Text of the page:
• Junior (Under-16): £6 (pre-ordered) £8 (match day) £105 (season ticket)

Riverside (Upper)

  • Adult: £19.50 (pre-ordered) £22 (match day) £430 (season ticket)
  • Senior Citizen: £9 (pre-ordered) £10 (match day) £290 (season ticket)
  • Student: £12 (pre-ordered) £13 (match day) £190 (season ticket)
  • Junior (Under-16): £8 (pre-ordered) £10 (match day) £115 (season ticket)


Travel

Directions to Galpharm Stadium are as follows.

By Car

From the M62, leave at Junction 25 and follow the signs for Huddersfield (A62). The stadium is situated on the left-hand side. From the M1, leave the motorway at Junction 38 and take the A637 onto the A642 into Huddersfield. On approaching the town centre, keep in the right-hand lane and turn right at the island onto the A62 (Leeds Road). The stadium is situated on the right-hand side. For parking, turn right at the traffic lights by the Market Pub and follow the signs for official and unofficial car parks.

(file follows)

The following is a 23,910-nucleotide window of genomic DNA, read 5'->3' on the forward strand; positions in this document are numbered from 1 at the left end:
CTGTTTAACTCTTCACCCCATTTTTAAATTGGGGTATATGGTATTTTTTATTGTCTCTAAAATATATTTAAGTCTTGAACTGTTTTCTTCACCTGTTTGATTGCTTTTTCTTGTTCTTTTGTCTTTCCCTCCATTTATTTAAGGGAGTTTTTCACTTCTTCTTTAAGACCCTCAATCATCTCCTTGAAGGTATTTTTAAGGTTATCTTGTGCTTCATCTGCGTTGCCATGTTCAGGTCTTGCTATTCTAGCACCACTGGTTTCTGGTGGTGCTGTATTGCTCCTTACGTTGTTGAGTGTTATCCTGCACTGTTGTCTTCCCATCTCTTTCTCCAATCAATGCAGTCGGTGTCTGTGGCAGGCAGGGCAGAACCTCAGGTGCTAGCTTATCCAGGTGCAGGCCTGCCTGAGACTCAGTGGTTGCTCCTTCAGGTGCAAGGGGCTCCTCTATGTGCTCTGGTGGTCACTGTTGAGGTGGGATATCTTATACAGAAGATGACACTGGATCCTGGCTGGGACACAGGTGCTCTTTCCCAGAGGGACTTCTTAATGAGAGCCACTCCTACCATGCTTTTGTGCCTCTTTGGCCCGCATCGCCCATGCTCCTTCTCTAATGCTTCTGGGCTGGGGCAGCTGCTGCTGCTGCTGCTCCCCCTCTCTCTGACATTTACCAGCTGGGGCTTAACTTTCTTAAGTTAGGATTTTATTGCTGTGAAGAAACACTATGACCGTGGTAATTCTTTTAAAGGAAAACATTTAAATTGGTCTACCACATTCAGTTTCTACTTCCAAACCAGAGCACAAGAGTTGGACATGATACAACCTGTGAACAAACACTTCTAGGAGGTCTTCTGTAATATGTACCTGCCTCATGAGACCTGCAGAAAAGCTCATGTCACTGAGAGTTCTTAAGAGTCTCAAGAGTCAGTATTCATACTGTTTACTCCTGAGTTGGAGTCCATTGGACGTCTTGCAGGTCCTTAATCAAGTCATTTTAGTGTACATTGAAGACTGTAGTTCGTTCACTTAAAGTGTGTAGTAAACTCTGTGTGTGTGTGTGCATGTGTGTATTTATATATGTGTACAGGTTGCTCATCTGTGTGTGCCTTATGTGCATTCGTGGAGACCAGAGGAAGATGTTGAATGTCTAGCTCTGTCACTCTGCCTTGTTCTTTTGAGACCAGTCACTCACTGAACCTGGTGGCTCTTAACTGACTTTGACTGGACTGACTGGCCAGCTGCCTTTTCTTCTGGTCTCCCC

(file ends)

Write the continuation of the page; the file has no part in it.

By Train

Huddersfield’s train station is approximately 20 minutes walk from Galpharm Stadium. On exiting the station, go past the George Hotel and over the crossroads into Northumberland Street. Walk across the Ring Road onto the Leeds Road, turning right onto Gasworks Street. Continue over the crossroads and into the main entrance of the ground.


Contact

For information about matches or for general enquiries see the official Huddersfield Town website or contact the main office on:

Galpharm Stadium
Huddersfield
HD1 6PX
Tel: 0870 444 4677
Fax: 01484 484 101